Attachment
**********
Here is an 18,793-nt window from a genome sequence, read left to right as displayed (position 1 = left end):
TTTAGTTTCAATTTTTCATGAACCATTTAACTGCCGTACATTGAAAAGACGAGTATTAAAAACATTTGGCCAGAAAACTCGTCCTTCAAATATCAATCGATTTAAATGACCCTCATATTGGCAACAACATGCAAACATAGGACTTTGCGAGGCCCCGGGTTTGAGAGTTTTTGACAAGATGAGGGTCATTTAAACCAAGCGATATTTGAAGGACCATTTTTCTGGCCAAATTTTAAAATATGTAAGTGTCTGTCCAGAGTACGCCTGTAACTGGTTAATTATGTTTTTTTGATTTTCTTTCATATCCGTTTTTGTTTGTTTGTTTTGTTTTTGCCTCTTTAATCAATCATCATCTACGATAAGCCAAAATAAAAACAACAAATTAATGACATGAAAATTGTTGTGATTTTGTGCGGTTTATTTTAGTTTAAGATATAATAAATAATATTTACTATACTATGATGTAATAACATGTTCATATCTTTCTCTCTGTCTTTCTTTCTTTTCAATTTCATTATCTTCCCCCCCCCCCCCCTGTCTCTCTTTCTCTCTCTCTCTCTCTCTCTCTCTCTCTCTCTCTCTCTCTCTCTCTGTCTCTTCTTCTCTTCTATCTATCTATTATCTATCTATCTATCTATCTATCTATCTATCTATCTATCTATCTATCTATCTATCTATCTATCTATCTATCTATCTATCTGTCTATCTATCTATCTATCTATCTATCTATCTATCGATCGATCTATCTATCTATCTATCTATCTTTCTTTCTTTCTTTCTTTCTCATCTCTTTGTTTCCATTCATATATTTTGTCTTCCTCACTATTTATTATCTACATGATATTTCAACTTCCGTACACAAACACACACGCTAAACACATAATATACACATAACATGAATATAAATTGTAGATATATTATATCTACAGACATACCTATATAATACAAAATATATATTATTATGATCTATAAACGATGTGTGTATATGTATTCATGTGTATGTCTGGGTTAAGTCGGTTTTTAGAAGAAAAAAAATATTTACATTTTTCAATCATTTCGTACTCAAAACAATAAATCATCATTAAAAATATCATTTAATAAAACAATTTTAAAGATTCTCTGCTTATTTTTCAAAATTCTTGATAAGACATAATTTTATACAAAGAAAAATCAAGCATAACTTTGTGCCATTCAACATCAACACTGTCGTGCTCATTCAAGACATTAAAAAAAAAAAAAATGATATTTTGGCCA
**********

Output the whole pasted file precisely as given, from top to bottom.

Here is an 18,793-nt window from a genome sequence, read left to right as displayed (position 1 = left end):
TTTAGTTTCAATTTTTCATGAACCATTTAACTGCCGTACATTGAAAAGACGAGTATTAAAAACATTTGGCCAGAAAACTCGTCCTTCAAATATCAATCGATTTAAATGACCCTCATATTGGCAACAACATGCAAACATAGGACTTTGCGAGGCCCCGGGTTTGAGAGTTTTTGACAAGATGAGGGTCATTTAAACCAAGCGATATTTGAAGGACCATTTTTCTGGCCAAATTTTAAAATATGTAAGTGTCTGTCCAGAGTACGCCTGTAACTGGTTAATTATGTTTTTTTGATTTTCTTTCATATCCGTTTTTGTTTGTTTGTTTTGTTTTTGCCTCTTTAATCAATCATCATCTACGATAAGCCAAAATAAAAACAACAAATTAATGACATGAAAATTGTTGTGATTTTGTGCGGTTTATTTTAGTTTAAGATATAATAAATAATATTTACTATACTATGATGTAATAACATGTTCATATCTTTCTCTCTGTCTTTCTTTCTTTTCAATTTCATTATCTTCCCCCCCCCCCCCCTGTCTCTCTTTCTCTCTCTCTCTCTCTCTCTCTCTCTCTCTCTCTCTCTCTCTCTCTGTCTCTTCTTCTCTTCTATCTATCTATTATCTATCTATCTATCTATCTATCTATCTATCTATCTATCTATCTATCTATCTATCTATCTATCTATCTATCTATCTATCTGTCTATCTATCTATCTATCTATCTATCTATCTATCGATCGATCTATCTATCTATCTATCTATCTTTCTTTCTTTCTTTCTTTCTCATCTCTTTGTTTCCATTCATATATTTTGTCTTCCTCACTATTTATTATCTACATGATATTTCAACTTCCGTACACAAACACACACGCTAAACACATAATATACACATAACATGAATATAAATTGTAGATATATTATATCTACAGACATACCTATATAATACAAAATATATATTATTATGATCTATAAACGATGTGTGTATATGTATTCATGTGTATGTCTGGGTTAAGTCGGTTTTTAGAAGAAAAAAAATATTTACATTTTTCAATCATTTCGTACTCAAAACAATAAATCATCATTAAAAATATCATTTAATAAAACAATTTTAAAGATTCTCTGCTTATTTTTCAAAATTCTTGATAAGACATAATTTTATACAAAGAAAAATCAAGCATAACTTTGTGCCATTCAACATCAACACTGTCGTGCTCATTCAAGACATTAAAAAAAAAAAAAATGATATTTTGGCCA